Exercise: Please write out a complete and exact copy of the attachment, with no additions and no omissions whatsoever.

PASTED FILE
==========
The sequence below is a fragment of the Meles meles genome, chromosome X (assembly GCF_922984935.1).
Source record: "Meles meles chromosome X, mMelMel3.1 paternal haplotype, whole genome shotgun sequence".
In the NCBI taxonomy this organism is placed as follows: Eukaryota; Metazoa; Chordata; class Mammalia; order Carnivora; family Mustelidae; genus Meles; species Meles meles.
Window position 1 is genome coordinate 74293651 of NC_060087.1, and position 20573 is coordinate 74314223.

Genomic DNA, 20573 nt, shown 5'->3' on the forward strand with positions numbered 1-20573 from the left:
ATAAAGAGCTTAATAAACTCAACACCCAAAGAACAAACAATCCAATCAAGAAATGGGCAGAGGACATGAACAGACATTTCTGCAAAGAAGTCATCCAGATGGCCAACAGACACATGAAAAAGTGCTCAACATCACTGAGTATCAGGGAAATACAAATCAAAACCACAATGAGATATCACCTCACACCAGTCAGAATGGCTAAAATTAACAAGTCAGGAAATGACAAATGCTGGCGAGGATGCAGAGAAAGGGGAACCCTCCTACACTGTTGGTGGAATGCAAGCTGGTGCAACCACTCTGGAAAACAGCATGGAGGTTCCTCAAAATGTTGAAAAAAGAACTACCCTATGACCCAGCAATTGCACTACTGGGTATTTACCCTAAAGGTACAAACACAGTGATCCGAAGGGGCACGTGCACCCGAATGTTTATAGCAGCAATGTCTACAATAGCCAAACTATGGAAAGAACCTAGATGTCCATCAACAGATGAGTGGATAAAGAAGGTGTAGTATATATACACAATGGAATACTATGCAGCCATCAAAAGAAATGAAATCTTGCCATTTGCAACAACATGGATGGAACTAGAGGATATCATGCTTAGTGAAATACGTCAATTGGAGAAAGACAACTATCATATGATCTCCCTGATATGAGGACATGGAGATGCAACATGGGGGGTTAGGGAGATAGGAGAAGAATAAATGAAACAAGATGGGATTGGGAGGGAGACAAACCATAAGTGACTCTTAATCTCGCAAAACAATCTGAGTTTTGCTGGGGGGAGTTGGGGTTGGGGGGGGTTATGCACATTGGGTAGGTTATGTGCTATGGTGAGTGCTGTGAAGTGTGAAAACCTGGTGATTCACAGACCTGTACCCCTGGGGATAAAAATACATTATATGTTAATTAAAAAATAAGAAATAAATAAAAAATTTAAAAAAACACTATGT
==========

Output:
The sequence below is a fragment of the Meles meles genome, chromosome X (assembly GCF_922984935.1).
Source record: "Meles meles chromosome X, mMelMel3.1 paternal haplotype, whole genome shotgun sequence".
In the NCBI taxonomy this organism is placed as follows: Eukaryota; Metazoa; Chordata; class Mammalia; order Carnivora; family Mustelidae; genus Meles; species Meles meles.
Window position 1 is genome coordinate 74293651 of NC_060087.1, and position 20573 is coordinate 74314223.

Genomic DNA, 20573 nt, shown 5'->3' on the forward strand with positions numbered 1-20573 from the left:
ATAAAGAGCTTAATAAACTCAACACCCAAAGAACAAACAATCCAATCAAGAAATGGGCAGAGGACATGAACAGACATTTCTGCAAAGAAGTCATCCAGATGGCCAACAGACACATGAAAAAGTGCTCAACATCACTGAGTATCAGGGAAATACAAATCAAAACCACAATGAGATATCACCTCACACCAGTCAGAATGGCTAAAATTAACAAGTCAGGAAATGACAAATGCTGGCGAGGATGCAGAGAAAGGGGAACCCTCCTACACTGTTGGTGGAATGCAAGCTGGTGCAACCACTCTGGAAAACAGCATGGAGGTTCCTCAAAATGTTGAAAAAAGAACTACCCTATGACCCAGCAATTGCACTACTGGGTATTTACCCTAAAGGTACAAACACAGTGATCCGAAGGGGCACGTGCACCCGAATGTTTATAGCAGCAATGTCTACAATAGCCAAACTATGGAAAGAACCTAGATGTCCATCAACAGATGAGTGGATAAAGAAGGTGTAGTATATATACACAATGGAATACTATGCAGCCATCAAAAGAAATGAAATCTTGCCATTTGCAACAACATGGATGGAACTAGAGGATATCATGCTTAGTGAAATACGTCAATTGGAGAAAGACAACTATCATATGATCTCCCTGATATGAGGACATGGAGATGCAACATGGGGGGTTAGGGAGATAGGAGAAGAATAAATGAAACAAGATGGGATTGGGAGGGAGACAAACCATAAGTGACTCTTAATCTCGCAAAACAATCTGAGTTTTGCTGGGGGGAGTTGGGGTTGGGGGGGGTTATGCACATTGGGTAGGTTATGTGCTATGGTGAGTGCTGTGAAGTGTGAAAACCTGGTGATTCACAGACCTGTACCCCTGGGGATAAAAATACATTATATGTTAATTAAAAAATAAGAAATAAATAAAAAATTTAAAAAAACACTATGT